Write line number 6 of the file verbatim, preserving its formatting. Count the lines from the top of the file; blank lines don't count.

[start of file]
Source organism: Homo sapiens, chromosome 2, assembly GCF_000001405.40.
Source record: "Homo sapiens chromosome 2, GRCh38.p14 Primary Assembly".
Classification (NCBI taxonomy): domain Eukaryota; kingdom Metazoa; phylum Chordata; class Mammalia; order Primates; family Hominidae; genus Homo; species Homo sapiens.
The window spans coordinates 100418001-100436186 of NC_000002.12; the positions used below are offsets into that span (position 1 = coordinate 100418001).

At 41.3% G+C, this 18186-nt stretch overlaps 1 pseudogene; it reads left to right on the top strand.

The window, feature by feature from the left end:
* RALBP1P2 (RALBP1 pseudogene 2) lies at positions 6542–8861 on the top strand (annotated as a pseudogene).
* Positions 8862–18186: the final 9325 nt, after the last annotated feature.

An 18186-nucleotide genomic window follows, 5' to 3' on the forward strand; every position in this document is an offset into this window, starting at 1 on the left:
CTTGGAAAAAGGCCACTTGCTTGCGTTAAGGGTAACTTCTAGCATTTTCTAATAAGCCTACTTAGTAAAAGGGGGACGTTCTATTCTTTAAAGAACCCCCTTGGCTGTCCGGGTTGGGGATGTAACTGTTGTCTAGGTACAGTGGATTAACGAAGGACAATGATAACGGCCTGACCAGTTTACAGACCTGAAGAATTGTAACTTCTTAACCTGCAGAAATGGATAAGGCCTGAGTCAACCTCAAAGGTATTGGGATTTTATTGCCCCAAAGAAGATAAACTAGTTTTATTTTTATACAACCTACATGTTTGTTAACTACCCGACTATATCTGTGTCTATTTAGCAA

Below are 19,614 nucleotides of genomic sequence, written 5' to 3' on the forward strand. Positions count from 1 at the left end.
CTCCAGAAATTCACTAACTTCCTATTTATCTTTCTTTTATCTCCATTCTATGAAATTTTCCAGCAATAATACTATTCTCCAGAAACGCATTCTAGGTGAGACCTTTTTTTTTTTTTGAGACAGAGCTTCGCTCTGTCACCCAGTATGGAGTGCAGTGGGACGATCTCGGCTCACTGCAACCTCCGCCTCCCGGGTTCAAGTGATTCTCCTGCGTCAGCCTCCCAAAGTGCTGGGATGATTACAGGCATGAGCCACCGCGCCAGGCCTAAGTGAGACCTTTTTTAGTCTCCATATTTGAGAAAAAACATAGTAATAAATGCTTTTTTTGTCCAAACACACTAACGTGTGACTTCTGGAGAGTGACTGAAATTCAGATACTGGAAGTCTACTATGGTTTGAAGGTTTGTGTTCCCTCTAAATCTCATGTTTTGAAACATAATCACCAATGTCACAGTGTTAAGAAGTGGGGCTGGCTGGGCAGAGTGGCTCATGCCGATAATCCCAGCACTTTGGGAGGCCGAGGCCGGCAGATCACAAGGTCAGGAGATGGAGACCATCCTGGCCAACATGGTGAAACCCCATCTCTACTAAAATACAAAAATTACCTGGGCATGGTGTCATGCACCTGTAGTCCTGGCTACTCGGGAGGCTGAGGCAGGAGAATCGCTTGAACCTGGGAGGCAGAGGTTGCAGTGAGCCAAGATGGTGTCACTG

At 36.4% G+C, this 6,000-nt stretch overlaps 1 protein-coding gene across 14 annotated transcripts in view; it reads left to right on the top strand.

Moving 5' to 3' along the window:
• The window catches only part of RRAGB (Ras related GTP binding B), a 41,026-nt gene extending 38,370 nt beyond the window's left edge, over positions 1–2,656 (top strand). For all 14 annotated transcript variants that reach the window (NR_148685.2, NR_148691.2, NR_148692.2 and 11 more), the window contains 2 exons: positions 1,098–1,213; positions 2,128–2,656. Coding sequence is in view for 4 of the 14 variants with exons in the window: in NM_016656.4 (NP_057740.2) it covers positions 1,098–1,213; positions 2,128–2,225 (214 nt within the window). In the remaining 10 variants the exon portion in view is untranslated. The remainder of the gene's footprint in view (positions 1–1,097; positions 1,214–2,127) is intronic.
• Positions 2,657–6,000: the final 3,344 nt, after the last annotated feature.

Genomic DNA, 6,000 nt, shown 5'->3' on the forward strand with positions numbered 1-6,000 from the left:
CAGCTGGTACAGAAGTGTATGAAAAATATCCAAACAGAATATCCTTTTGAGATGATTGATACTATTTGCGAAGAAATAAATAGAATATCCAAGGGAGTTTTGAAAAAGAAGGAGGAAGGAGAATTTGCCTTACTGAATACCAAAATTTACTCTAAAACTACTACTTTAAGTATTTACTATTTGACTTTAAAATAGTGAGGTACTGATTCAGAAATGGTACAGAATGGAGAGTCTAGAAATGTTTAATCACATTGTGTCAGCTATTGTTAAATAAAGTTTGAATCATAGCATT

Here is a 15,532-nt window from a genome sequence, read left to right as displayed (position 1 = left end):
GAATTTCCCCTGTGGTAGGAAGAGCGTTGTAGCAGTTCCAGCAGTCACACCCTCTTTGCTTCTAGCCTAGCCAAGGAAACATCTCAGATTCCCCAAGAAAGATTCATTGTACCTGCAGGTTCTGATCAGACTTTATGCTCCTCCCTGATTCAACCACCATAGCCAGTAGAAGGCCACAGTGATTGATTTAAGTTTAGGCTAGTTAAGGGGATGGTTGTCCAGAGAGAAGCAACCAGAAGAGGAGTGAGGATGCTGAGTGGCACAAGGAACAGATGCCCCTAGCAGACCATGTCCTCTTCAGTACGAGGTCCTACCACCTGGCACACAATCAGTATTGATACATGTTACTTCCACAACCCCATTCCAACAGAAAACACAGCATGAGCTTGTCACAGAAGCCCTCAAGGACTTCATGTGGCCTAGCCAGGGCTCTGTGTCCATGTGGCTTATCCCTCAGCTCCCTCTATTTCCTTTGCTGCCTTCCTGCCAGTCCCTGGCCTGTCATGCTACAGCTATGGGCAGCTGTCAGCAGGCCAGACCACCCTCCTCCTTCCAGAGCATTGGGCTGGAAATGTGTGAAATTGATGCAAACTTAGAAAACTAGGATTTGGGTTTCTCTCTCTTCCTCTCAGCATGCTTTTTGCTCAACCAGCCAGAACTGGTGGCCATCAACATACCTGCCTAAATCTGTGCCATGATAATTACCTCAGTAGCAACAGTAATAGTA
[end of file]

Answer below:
The window, feature by feature from the left end: